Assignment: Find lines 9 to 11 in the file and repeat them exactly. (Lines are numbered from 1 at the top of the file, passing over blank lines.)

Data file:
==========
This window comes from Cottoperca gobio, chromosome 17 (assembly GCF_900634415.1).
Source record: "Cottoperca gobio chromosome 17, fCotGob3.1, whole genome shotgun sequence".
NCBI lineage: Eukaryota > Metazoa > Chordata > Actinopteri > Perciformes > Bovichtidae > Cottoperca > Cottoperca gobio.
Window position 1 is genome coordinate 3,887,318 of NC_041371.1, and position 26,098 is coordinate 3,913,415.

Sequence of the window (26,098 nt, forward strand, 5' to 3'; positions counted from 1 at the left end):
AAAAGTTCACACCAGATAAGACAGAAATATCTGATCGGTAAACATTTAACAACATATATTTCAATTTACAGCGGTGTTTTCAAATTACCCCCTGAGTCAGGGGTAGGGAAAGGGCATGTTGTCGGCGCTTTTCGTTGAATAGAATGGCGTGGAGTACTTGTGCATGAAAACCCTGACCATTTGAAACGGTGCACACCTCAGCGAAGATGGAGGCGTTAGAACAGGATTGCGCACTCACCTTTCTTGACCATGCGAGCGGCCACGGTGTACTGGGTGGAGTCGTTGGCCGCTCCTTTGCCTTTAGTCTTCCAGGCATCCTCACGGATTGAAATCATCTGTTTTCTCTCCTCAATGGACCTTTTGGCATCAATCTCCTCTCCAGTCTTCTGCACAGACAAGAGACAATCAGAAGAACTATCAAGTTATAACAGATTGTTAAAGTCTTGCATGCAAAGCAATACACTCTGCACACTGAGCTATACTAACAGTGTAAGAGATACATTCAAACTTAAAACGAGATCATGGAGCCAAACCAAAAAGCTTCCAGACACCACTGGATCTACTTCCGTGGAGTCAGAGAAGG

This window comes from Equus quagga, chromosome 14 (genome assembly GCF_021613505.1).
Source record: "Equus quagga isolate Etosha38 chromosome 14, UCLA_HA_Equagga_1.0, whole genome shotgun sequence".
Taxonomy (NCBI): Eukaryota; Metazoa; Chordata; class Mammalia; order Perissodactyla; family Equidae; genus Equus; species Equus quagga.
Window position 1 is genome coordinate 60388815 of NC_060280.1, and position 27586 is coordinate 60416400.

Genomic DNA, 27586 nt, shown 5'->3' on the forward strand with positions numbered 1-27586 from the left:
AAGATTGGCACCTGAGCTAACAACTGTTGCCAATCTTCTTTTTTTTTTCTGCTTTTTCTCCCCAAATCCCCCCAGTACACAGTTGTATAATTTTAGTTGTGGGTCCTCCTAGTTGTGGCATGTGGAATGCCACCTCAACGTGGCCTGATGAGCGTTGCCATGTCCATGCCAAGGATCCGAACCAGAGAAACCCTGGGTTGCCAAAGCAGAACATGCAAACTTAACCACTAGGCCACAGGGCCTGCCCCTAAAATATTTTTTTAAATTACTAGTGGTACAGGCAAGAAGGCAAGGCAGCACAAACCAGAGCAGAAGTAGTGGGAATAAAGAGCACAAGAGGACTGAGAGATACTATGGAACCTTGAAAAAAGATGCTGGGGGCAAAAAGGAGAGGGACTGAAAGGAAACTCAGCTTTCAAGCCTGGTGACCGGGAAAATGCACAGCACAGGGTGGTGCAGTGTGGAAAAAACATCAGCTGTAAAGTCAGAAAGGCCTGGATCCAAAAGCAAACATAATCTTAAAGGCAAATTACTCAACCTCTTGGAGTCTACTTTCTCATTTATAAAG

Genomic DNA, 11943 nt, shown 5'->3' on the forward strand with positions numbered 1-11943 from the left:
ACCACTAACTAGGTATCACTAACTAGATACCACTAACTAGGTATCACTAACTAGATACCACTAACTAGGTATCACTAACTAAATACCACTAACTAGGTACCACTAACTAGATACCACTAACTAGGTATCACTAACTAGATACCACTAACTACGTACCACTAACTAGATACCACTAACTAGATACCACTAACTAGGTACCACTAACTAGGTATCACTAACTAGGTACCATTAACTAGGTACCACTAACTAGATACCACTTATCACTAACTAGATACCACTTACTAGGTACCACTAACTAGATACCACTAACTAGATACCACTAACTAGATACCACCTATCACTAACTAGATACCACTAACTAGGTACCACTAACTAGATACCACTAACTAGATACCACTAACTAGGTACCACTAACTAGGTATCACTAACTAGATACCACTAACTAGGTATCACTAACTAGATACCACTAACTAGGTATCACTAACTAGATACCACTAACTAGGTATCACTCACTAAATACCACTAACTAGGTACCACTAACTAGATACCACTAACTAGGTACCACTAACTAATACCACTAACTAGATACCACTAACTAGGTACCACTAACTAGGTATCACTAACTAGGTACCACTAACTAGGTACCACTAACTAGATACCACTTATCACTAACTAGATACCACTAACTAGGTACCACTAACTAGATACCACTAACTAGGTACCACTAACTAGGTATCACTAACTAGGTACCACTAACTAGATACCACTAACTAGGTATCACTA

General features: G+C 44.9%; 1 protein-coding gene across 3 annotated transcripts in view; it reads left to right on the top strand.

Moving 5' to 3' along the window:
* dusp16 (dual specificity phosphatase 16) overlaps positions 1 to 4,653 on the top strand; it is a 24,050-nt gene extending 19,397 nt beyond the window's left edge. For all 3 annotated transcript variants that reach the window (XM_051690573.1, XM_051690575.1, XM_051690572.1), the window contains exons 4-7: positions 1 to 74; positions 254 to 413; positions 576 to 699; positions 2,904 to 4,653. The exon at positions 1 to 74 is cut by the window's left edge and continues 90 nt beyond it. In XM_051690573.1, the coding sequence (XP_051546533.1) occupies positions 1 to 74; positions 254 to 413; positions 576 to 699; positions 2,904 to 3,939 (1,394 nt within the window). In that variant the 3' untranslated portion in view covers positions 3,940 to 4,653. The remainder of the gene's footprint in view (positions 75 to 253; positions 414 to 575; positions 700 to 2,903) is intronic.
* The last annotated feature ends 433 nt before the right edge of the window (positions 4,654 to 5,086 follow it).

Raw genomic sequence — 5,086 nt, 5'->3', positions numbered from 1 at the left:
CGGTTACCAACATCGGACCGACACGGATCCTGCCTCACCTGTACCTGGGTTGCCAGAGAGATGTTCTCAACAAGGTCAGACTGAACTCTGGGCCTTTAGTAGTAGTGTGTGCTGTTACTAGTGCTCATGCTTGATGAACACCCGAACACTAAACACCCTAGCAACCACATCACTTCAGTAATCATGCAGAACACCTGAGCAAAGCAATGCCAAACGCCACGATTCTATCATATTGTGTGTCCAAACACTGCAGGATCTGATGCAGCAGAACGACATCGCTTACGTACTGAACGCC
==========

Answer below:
Taxonomy (NCBI): Eukaryota; Metazoa; Chordata; class Mammalia; order Perissodactyla; family Equidae; genus Equus; species Equus quagga.
Window position 1 is genome coordinate 60388815 of NC_060280.1, and position 27586 is coordinate 60416400.

Genomic DNA, 27586 nt, shown 5'->3' on the forward strand with positions numbered 1-27586 from the left: